The event showcased different stories affirming why it matters to have an all-inclusive land governance approach to end poverty and hunger. The speakers included practitioners and representatives from different indigenous communities around the world who told their stories and shared their experiences from different perspectives on land governance and telling stories. Ali Ali Shatu from MBOSCUDA, an NGO from Cameroon, shared that in her community, land is considered in terms of ownership and rarely as a production resource and that there are often conflicts between cultivators and pastoralists from scramble for the scarce land. Through MBOSCUDAs project ‘In Search of Common Ground’ they have created dialogue platforms between the farmers and pastoralists to use their land together and complement each other. They have developed 58 alliance farming pairs in rural communities in Cameroon.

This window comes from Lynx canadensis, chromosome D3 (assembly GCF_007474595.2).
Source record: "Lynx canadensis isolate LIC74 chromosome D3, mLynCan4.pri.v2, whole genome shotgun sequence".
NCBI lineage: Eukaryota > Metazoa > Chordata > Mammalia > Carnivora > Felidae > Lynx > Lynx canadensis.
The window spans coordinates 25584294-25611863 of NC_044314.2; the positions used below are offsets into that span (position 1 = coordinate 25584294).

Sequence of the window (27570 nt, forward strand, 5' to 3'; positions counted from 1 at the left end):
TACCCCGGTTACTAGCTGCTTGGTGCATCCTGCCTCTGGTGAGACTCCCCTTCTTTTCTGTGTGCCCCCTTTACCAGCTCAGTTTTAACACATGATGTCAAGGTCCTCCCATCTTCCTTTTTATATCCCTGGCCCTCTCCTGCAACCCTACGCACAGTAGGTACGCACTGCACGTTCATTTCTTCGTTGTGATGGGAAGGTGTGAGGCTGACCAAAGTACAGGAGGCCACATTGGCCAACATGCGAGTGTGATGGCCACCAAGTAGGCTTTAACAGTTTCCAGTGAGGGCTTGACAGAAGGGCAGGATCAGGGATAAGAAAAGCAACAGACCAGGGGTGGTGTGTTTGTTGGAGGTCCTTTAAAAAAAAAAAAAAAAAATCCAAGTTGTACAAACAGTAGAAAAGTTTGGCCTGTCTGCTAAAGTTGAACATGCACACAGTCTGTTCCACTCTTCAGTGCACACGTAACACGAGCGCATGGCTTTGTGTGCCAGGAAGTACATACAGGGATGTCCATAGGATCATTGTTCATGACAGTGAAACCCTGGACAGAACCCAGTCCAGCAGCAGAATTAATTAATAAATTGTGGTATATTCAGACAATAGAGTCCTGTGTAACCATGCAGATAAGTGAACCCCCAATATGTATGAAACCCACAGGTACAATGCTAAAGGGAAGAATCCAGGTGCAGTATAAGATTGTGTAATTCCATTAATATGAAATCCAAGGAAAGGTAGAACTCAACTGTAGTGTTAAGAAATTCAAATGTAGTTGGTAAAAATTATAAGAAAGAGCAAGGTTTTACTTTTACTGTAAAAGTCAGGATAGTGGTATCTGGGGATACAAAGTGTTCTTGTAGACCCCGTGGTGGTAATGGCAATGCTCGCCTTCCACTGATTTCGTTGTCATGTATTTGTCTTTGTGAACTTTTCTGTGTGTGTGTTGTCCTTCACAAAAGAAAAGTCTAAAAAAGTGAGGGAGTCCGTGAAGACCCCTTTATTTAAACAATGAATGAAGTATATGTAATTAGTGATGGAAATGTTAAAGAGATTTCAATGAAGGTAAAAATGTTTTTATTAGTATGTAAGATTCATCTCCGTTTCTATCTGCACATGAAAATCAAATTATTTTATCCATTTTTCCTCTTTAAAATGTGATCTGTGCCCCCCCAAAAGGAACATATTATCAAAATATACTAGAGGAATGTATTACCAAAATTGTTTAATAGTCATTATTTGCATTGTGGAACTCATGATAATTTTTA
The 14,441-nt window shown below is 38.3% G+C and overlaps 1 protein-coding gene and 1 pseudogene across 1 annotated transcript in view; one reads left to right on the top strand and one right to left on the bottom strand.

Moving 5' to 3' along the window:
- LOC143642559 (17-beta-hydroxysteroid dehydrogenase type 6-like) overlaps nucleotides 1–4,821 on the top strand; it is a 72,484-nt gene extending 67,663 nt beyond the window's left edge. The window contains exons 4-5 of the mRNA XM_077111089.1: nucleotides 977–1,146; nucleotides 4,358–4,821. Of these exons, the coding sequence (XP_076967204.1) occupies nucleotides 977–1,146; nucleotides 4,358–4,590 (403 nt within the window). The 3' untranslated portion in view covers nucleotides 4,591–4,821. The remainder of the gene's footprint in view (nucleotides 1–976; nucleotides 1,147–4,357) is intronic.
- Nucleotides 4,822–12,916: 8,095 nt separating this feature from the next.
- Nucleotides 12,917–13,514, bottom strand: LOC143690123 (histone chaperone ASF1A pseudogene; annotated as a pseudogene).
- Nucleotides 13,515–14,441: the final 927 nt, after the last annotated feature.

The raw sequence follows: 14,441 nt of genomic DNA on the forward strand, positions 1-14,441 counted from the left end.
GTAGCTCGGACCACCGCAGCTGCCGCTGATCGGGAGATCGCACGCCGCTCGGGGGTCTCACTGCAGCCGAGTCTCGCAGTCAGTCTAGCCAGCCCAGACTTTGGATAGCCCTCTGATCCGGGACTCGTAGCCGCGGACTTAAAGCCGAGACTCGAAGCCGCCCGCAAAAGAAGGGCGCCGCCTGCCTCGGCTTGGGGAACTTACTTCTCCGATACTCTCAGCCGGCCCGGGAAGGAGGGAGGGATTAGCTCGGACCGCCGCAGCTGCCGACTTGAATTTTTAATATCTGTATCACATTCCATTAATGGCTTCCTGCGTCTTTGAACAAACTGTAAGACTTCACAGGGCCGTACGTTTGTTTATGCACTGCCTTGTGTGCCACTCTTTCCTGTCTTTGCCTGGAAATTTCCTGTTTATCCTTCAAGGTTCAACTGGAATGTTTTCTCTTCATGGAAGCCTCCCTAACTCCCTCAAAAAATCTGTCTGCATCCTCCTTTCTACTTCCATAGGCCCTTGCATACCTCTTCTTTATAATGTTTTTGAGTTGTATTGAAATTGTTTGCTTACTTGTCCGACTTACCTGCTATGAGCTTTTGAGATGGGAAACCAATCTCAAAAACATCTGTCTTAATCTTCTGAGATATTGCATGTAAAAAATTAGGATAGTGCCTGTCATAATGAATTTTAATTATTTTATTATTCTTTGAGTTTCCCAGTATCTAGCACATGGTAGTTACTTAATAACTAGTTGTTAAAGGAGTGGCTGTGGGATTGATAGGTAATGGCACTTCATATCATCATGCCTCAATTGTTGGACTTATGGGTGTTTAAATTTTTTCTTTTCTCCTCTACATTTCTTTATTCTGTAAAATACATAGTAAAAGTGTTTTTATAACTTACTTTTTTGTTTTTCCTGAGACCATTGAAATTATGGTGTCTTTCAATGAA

Antonella Cordone from the International Fund for Agricultural Development (IFAD) put forward that the best way to get indigenous people involved in the discussions around land rights is to invite them to tell their stories. She added that IFAD strategy is not to tell the stories of the indigenous people but rather to open doors to enable them tell their stories. She added that in 2009, IFAD’s Executive Board approved the policy on engagement with indigenous peoples, which aims to enhance IFAD’s development effectiveness with indigenous peoples’ communities in rural areas, and to empower them to overcome poverty by building upon their identity and culture.
The event also featured different video presentations covering different stories about telling stories and people centered land governance and was moderated by renowned journalist and professor Frank Sesno of George Washington University.